For the first time in 28 years, Argentina head into a World Cup as the reigning champions of South America.
La Albiceleste ended their long wait for a 15th Copa America title last year with victory over fierce rivals Brazil in the final as they made amends for a series of near misses in major tournaments over the previous decade.
Unlike at USA 94, when losing to Romania in the last 16 in one of the all-time great matches, Argentina will be aiming to double up in Qatar by adding to their Copa crown with the most famous trophy of them all.
As they learned all those years ago, though, being the kings of your own continent does not equate to success in the subsequent World Cup.
Ahead of their latest bid for global glory getting under way, Stats Perform looks at why history is not on Argentina's side heading into FIFA's showpiece event.
FROM SOUTH AMERICAN CHAMPS TO WORLD CUP CHUMPS
Argentina booked their place in Qatar with plenty of time to spare, but that alone should not have been taken for granted if the past three decades of qualifying is anything to go by.
Since 1978, three of the 11 Copa America holders have failed to qualify for the following World Cup. The most recent example came just four years ago when Chile, riding the crest of a wave, missed out on a place in Russia.
Colombia failed to build on their 2001 success as they became the highest-ranked side to miss out on the following year's global showpiece, while Paraguay played no part at Spain 82 having been crowned champions of South America in 1979.
Of the past eight Copa champions to successfully qualify for the next World Cup, none have gone on to win the tournament. Indeed, only Brazil have so much as made it past the quarter-finals, doing so in 1998 when losing to France in the final.
Since then, the flagbearers for South America have been eliminated at the quarter-final (Brazil 2006 and 2010) and last-16 stage (Uruguay 2014), or simply failed to qualify (Colombia 2002 and Chile 2018).
EUROPE'S ELITE UNDERWHELM
South American nations are not unique in this regard, either, as the reigning champions of Europe – the only other continent to have had success at the World Cup – have largely flopped down the years.
The history-making Spain side of 2010 and Germany's class of 1974 are two exceptions, with 13 of the other 15 European champions failing to win back-to-back tournaments. The most recent two examples, Spain in 2014 and Portugal in 2018, won just two out of seven games between them.
At least they qualified, something Italy failed to achieve on the back of their Euro 2020 triumph. It means that of the 22 Copa America and European Championship winners since 1978, seven did not qualify for the next World Cup – a whopping 32 per cent.
ARGENTINA'S UNDERWHELMING RECORD
While the Azzurri – one of only three sides along with Germany and Brazil to have won the World Cup more times than Argentina – will be watching Qatar 2022 from home, Argentina will be among a handful of teams that fancy their chances of winning the whole thing.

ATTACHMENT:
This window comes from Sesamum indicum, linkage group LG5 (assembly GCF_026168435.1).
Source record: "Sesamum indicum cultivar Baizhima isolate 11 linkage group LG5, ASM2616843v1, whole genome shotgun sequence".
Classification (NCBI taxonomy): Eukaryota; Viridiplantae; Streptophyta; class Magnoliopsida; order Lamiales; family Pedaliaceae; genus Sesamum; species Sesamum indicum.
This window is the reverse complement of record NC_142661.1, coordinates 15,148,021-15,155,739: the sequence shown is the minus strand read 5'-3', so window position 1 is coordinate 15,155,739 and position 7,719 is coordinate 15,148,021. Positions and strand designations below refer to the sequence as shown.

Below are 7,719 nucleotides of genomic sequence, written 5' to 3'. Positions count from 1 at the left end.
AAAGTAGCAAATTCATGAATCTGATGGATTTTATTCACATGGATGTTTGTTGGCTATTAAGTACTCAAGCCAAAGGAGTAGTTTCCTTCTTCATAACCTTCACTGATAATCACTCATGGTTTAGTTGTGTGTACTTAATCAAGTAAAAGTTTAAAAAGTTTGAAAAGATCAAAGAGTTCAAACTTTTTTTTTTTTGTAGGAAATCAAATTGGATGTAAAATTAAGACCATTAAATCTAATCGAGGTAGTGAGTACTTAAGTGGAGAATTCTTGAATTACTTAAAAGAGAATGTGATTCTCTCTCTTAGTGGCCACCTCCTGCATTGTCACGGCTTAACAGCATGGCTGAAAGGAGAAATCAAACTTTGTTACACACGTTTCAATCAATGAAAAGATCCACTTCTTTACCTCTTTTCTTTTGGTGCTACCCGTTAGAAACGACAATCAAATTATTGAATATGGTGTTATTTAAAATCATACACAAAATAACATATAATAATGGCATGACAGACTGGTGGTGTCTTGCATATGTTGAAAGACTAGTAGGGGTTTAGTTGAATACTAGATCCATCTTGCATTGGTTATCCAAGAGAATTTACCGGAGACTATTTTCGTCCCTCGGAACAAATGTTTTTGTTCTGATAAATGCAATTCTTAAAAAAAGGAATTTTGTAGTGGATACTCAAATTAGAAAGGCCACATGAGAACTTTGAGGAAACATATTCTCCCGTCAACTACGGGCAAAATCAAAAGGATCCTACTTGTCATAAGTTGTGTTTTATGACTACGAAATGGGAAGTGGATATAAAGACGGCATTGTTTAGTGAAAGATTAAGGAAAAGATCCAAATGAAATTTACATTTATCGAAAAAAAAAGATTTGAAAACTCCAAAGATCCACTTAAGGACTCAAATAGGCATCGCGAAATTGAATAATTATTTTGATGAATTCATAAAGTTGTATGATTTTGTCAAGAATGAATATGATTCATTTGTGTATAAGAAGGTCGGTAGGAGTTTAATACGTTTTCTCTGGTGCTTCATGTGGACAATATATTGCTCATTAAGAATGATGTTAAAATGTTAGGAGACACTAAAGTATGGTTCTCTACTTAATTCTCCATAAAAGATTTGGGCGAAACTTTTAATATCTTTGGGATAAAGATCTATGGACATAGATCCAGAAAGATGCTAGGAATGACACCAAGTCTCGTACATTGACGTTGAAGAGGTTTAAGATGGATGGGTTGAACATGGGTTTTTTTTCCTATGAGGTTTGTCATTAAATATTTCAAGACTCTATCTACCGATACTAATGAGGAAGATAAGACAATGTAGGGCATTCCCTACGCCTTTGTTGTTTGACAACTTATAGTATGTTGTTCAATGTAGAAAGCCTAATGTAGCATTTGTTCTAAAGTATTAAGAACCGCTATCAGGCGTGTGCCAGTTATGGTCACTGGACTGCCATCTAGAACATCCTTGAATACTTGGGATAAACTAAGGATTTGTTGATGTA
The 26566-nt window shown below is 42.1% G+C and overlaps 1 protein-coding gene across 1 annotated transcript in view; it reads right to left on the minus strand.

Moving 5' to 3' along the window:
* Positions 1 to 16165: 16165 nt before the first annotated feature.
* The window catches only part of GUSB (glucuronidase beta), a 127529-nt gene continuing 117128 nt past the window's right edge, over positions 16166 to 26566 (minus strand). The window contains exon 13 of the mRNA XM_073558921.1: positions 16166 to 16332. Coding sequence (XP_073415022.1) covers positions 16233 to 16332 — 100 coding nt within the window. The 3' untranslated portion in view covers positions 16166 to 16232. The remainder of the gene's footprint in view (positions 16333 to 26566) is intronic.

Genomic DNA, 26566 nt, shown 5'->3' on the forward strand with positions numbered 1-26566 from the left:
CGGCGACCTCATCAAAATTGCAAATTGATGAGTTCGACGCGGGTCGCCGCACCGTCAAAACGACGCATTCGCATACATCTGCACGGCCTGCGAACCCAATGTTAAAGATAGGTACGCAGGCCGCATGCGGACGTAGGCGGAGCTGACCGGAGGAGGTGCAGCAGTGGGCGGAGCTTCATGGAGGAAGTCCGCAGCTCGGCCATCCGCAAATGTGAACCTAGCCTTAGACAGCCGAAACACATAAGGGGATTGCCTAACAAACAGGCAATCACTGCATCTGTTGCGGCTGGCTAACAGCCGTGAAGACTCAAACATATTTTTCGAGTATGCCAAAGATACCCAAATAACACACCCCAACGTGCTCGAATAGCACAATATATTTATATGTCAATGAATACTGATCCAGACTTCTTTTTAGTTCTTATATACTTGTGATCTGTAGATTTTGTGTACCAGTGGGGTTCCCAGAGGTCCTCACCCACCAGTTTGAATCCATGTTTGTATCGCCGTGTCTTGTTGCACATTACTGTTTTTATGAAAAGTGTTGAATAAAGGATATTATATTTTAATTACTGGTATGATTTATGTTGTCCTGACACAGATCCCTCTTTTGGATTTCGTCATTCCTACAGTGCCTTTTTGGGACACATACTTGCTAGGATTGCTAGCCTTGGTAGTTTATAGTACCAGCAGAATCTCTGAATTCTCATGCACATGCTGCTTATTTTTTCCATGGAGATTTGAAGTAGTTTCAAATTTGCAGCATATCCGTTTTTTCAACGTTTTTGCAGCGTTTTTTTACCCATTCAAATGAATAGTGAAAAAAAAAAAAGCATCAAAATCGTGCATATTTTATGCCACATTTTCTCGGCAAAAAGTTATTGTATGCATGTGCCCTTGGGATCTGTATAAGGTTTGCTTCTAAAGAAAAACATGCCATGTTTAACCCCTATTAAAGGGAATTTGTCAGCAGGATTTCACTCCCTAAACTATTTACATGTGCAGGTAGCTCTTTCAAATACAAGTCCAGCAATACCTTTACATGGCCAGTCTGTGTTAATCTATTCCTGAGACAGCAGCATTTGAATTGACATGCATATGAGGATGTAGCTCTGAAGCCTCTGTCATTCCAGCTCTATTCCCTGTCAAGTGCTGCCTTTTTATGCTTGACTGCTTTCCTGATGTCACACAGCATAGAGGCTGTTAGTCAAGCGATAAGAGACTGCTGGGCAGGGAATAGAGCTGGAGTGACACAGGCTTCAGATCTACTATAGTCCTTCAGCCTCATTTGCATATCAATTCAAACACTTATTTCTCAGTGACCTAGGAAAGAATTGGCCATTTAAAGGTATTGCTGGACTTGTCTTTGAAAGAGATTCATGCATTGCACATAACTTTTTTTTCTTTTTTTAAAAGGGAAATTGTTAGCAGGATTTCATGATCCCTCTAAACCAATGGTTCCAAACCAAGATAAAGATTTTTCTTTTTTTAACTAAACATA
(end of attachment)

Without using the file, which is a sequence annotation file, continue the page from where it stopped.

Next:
Lionel Scaloni's side are competing in the showpiece for an 18th time, with this their 13th participation in a row – only Brazil (22) and Germany (18) are on longer such runs.
Since the 1978 edition, only Germany (five) have reached the final of the tournament more times than Argentina (four), yet the World Cup has provided far more painful memories than happy ones from an Argentinian perspective over the past three decades, even when factoring in their march to the final eight years ago.
La Albiceleste's only World Cup runs of note since going all the way in 1986 came in 1990 and 2014 when losing to West Germany and Germany respectively in the final.
Their most recent appearance on the biggest stage of them all ended in extreme disappointment as a team boasting Lionel Messi, Angel Di Maria and Sergio Aguero only just scraped through the group in second place and were then beaten by eventual champions France in the first knockout round.
MESSI & CO OUT TO MAKE AMENDS
Four and a half years on from the tournament in Russia, it's fair to say Argentina are in a far stronger position heading into Qatar 2022 on the back of their Copa conquest last year, which is part of a 36-match unbeaten run.
That victory seemingly lifted the weight off the shoulders of a nation, none more so than Messi, a record seven-time Ballon d'Or winner who had previously been unable to replicate his trophy-laden success at club level on the international stage.
In the view of many, Messi can never truly be compared to compatriot Diego Maradona due to never having guided his national side to a World Cup title – single-handedly or not. As harsh as that may seem, this may well prove to be the Paris Saint-Germain superstar's last chance to put that right.
As the past shows, though, entering a World Cup as South American champions has proved nothing but a hindrance for teams down the years. If Messi is to get his big World Cup moment, and Argentina are to end a 36-year wait to be crowned top dogs, Scaloni's men must not only overcome the world's best sides but also defy the burden of history.